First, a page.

Living and dying by grants

Hoard's Dairyman: 

Living and dying by grants

Date: 
Wed, 07/25/2012

Sonny Ramaswamy

Agriculture can no longer depend on traditional sources to fund its research efforts, notes NIFA’s new director.

by Amanda Smith, Hoard's Dairyman Associate Editor

Recently, Sonny Ramaswamy was appointed to serve as director of the USDA’s National Institute of Food and Agriculture (NIFA). In his new role, he oversees NIFA awards funds for a wide range of extramural research, education and extension projects that address the needs of farmers, ranchers and agricultural producers. At the Joint Annual Meeting, held in Phoenix, Ariz., we had an opportunity discuss the future of agriculture in the U.S.

In order for agricultural research to continue, it needs funding. Where do you see this funding coming from in the future?
Funding for agricultural research used to be a triangular partnership between the federal, state, and local governments and extension. Capital resources came from one of these sources with the beneficiary in the middle. Beginning in the 1980s, we began to see support from these sources decline. With new methods of applied research, the government doesn’t have the wherewithal to continue supporting research at the level it used to.

Many agricultural sectors have already begun supporting research through their checkoff programs. From here on, funding for research will come from private, corporate or nongovernmental sources. Today, researchers live and die by grants. Corporations are being asked to step up and support research. It becomes muddled though when intellectual property considerations are brought into the equation.

How do we, as farmers, better promote agriculture in the U.S.?
In America, we must deal with the challenge that many people take agriculture for granted; the public doesn’t realize that agriculture impacts them from the moment they begin their day. The average U.S. consumer spends 9 cents of every dollar on food. In Western Europe, China and Africa they spend 20 cents, 33 cents and 80 cents, respectively, of each dollar on food. But Americans have a greater level of consciousness regarding the food system than they did 5 or 10 years ago.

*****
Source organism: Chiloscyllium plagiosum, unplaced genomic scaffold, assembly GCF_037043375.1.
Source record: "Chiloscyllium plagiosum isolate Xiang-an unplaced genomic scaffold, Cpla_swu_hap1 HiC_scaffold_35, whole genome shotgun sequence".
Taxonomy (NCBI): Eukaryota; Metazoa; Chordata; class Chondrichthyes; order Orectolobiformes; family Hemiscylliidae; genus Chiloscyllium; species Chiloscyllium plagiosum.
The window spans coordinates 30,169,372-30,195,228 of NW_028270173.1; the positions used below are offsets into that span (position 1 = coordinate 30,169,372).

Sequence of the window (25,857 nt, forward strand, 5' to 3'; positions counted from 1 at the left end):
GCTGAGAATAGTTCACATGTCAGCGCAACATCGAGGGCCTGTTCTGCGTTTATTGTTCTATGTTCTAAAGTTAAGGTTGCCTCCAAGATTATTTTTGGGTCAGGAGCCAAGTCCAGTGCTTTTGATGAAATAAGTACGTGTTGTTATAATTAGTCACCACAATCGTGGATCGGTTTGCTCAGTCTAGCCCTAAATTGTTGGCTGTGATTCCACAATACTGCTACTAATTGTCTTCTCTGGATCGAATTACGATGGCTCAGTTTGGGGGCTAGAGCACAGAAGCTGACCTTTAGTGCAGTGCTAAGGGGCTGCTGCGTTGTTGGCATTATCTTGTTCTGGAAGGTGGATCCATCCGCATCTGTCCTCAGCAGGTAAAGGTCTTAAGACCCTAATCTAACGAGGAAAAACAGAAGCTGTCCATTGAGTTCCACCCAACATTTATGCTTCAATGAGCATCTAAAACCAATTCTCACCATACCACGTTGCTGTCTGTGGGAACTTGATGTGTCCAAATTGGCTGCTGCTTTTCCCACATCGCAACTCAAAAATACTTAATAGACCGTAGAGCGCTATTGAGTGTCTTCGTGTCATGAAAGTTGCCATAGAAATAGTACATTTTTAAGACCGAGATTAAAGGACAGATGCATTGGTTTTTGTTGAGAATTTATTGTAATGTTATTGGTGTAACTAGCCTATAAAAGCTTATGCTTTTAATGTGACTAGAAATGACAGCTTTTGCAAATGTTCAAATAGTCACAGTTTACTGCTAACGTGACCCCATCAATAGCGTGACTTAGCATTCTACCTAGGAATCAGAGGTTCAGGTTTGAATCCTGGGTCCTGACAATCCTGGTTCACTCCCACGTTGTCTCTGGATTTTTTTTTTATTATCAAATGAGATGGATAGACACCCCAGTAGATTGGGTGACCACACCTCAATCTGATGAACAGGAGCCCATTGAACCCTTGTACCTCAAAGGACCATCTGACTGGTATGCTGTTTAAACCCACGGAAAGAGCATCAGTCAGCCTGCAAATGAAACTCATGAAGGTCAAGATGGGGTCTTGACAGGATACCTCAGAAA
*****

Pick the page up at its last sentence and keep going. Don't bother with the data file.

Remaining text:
As director of NIFA, my role is to preach the gospel of food and agriculture. At meetings such as this we are excellent at talking to one another and using jargon. We can’t continue to talk amongst ourselves; rather we need to invite, engage and talk to the public. The Smithsonian recently held an entomology event with a demonstration kitchen. While I cooked curried crickets, I had the chance to discuss entomology with the 300 audience members. For far too long, farmers have been a stoic lot, we need articulate spokespeople to begin preaching the gospel of what they do.

Next week we will share Ramaswamy’s thoughts on if we are equipped to feed the world, who are our agricultural competitors and how we engage the next generation in agriculture.

Prior to this, Ramaswamy served as the dean of Oregon State University’s College of Agricultural Sciences and director of the Oregon Agricultural Experiment Station.

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